Social Media: Anyone Can Take a Photo

Photos educate people about the job

By Rob Reardon

I am sure you have heard the saying that anyone can take a photo. That is true, but not everyone can make a good photo. Ansel Adams, a renown photographer, said, “A photograph is made, not taken.” When you are the photographer, you need to treat the camera like an artist would treat his brushes. There are many elements that make a great photo–composition, lighting, perspective, and the ability to tell a story are some of the most important. It is important that the pictures you post on social media are good quality.

A photograph is a fraction of a second in time. It’s honestly very difficult to capture what you see. You must anticipate what you are looking to photograph, because many times if you saw something, it’s already too late to capture it. When you are making a picture, you should be looking at all the elements in your camera screen’s field of vision. It’s important to remember that there is no better lens than your eyes. Your eyes can see things with shadows and brightness that even the best camera can’t. You might have never noticed, but your eyes are able to easily zoom in on objects–that isn’t always possible, depending on the camera you use. It can be difficult to translate into a photograph what you see with the naked eye. Trying to capture what your eyes see takes practice. This is no different than the training we do as firefighters.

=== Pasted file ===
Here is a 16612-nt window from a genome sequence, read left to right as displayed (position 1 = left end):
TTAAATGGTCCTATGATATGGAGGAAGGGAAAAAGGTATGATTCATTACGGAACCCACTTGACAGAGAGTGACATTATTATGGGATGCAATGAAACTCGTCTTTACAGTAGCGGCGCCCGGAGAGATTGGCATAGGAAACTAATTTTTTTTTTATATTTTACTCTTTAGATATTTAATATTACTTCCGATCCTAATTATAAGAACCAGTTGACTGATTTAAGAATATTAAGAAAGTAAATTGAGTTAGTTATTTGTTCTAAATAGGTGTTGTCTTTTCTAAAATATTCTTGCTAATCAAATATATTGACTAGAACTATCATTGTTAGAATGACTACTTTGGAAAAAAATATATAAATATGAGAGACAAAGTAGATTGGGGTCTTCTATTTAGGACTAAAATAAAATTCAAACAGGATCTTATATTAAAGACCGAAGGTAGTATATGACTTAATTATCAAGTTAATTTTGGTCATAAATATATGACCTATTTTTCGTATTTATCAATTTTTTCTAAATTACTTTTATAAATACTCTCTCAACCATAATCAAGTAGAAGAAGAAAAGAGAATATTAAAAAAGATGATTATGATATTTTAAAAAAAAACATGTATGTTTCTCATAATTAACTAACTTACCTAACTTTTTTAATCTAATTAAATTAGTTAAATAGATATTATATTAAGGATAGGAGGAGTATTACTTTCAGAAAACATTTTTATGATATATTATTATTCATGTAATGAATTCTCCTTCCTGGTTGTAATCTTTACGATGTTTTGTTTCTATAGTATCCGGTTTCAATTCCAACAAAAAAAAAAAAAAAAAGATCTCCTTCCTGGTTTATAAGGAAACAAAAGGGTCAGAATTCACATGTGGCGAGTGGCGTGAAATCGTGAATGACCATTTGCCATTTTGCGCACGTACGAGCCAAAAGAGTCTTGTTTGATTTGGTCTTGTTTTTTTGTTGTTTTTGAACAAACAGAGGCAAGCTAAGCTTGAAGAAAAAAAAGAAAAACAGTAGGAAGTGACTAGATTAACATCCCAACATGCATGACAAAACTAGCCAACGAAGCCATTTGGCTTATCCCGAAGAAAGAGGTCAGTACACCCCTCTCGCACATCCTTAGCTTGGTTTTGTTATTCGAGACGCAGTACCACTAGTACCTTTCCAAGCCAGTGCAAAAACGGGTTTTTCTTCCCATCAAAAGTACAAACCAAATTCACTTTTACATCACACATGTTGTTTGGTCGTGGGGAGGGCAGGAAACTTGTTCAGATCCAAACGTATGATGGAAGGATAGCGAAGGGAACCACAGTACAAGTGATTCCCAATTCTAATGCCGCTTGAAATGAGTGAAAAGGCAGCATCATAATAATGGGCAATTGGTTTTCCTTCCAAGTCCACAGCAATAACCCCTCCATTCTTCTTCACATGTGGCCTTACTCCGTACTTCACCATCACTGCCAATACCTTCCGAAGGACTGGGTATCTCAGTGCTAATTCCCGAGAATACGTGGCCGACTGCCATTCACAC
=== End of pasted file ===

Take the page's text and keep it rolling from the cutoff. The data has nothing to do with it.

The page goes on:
Before becoming a firefighter, I worked for years as both a professional photographer and later as a professional videographer. Many times, I hear people say that you need a professional camera to take great pictures. That is not true for most of what your organization should be posting on social media. I have taken many magazine and newspaper cover shots with camera phones and not my professional camera gear. A camera is like a halligan tool. If you hand the halligan to the right person, it is amazing what he can do with it. To use a halligan, you need to learn your craft; it’s no different when using a camera. If you want to learn how to take photos, emulate those who are already taking great photos. There is a tremendous amount of resources available online to get better at the craft of photography. Read and listen to the masters. “The lens can do nothing that its operator does not make it do” is another quote from Ansel Adams, which is so true.